SCRUTIN DE LISTE (Fr. scrutin, voting by ballot, and liste, a list), a system of election of national representatives by which the electors of a department vote for all the deputies to be elected in that department (compare the “general ticket” in the United States). It is distinguished from the scrutin d’arrondissement, under which the electors in each arrondissement vote only for the deputy to be elected in it. See Representation.
SCRUTINY (Fr. scrutin, Late Lat. scrutinium, from scrutari, to search or examine thoroughly), careful examination or inquiry. The word is specifically applied in the early church to the examination of the catechumens or those under instruction in the faith. They were taught the creed and the Lord’s Prayer, examined therein, and exorcised prior to baptism. The days of scrutiny varied at different periods from three to seven. From about the beginning of the 12th century, when it became usual to baptize infants soon after their birth instead of at stated times (Easter and Pentecost), the ceremony of scrutiny was incorporated with that of the actual baptism. Scrutiny is also a term applied to a method of electing a pope in the Roman Catholic church, in contradistinction to two other methods, acclamation and accession. (See Conclave.) In the law of elections, scrutiny is the careful examination of votes cast after the unsuccessful candidate has lodged a petition claiming the seat, and alleging that he has the majority of legal votes. Each vote is dealt with separately, notice being given beforehand by one party to the other of the votes objected to and the grounds of objection.
SCUDÉRY, the name of a family said to have been of noble Italian origin and to have transferred itself to Provence, but only known by the singular brother and sister who represented it during the 17th century.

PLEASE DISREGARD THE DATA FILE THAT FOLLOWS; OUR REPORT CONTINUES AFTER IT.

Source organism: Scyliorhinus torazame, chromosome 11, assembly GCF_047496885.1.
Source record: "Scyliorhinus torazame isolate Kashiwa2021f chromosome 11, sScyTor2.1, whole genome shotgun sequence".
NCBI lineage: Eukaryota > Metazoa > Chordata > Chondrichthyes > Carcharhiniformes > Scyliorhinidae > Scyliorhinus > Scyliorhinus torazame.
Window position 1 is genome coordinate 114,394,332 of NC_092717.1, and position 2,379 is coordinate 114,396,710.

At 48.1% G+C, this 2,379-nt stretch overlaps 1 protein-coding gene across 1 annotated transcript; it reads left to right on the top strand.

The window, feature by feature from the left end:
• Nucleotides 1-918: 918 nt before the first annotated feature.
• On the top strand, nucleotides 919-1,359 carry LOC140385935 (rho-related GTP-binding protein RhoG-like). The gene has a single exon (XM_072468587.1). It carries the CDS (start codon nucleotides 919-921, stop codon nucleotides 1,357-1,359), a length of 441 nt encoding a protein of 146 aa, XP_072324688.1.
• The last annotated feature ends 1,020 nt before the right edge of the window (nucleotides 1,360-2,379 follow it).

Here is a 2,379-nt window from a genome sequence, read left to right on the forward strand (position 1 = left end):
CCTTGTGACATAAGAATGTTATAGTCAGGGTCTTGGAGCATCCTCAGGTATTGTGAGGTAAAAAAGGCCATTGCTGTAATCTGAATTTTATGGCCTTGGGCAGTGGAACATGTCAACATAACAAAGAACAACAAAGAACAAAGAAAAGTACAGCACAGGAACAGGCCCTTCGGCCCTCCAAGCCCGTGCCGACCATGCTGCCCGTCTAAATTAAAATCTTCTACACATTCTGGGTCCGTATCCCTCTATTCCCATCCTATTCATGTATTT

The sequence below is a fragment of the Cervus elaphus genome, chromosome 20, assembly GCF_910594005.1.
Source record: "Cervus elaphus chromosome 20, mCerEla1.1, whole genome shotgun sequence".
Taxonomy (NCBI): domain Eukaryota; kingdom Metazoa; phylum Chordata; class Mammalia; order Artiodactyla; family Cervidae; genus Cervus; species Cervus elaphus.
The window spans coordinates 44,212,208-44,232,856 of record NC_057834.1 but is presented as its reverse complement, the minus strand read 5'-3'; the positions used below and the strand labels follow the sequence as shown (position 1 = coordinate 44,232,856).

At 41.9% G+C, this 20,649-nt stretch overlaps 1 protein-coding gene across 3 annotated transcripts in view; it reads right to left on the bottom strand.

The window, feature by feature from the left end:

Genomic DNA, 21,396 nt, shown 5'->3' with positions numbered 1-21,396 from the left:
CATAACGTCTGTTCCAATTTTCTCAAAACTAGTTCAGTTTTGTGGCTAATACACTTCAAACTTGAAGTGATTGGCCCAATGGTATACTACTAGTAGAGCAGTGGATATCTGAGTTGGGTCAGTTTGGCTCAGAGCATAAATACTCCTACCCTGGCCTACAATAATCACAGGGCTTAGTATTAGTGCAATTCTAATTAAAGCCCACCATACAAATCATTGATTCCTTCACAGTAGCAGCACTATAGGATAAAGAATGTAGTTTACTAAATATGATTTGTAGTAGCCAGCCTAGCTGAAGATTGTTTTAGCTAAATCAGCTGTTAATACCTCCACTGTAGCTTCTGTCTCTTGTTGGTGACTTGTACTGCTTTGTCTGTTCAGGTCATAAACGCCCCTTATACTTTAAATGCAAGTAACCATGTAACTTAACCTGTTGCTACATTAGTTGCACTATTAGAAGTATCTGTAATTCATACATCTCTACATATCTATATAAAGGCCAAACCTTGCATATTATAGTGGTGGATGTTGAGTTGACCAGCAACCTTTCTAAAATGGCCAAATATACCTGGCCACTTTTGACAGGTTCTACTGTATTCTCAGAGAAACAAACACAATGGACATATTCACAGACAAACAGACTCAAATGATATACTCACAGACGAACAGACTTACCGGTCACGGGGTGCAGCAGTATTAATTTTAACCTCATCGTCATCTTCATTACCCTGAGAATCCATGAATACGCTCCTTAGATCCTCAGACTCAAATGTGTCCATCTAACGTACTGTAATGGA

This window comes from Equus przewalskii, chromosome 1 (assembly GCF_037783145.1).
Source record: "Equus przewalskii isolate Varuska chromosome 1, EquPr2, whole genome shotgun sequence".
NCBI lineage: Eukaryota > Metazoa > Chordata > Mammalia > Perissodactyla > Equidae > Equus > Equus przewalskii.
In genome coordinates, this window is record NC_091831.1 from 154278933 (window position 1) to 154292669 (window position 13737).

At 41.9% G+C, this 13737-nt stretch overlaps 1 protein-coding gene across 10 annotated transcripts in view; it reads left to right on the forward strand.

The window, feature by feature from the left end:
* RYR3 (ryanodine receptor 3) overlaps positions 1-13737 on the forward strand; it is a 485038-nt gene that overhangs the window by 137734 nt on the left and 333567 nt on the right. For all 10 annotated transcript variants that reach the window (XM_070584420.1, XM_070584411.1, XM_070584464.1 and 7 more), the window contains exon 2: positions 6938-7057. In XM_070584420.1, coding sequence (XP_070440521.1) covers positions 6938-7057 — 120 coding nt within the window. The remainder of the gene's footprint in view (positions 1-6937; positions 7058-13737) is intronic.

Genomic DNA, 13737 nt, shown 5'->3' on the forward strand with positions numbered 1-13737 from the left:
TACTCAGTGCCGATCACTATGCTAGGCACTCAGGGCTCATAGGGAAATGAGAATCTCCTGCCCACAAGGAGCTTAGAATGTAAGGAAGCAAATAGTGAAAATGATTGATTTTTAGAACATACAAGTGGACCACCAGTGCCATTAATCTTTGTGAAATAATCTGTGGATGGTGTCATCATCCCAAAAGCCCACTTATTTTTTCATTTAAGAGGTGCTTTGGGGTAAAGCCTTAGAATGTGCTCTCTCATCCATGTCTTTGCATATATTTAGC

Georges de Scudéry (1601–1667), the elder of the pair, was born at Havre, whither his father had moved from Provence, on the 22nd of August 1601. He served in the army for some time, and, though in the vein of gasconading which was almost peculiar to him he no doubt exaggerated his services, there seems little doubt that he was a stout soldier. But he conceived a fancy for literature before he was thirty, and during the whole of the middle of the century he was one of the most characteristic figures of Paris. He gained the favour of Richelieu by his opposition to Corneille. He wrote a letter to the Academy criticizing the Cid, and his play, L’Amour tyrannique (1640), was patronized by the cardinal in opposition to Corneille. Possibly these circumstances had something to do with his appointment as governor of the fortress of Notre-Dame de la Garde, near Marseilles in 1643, and in 1650 he was elected to the Academy. During the troubles of the Fronde he was exiled to Normandy, where he made his fortune by a rich marriage. He was an industrious dramatist, but L’Amour tyrannique is practically the only piece among his numerous tragi-comedies and pastorals that has escaped oblivion. His other most famous work was the epic of Alaric (1655). He lent his name to his sister’s first romances, but did little beyond correcting the proofs. He died at Paris on the 14th of May 1667. Scudéry’s swashbuckler affectations have been rather exaggerated by literary gossip and tradition. Although possibly not quite sane, he had some poetical power, a fervent love of literature, a high sense of honour and of friendship.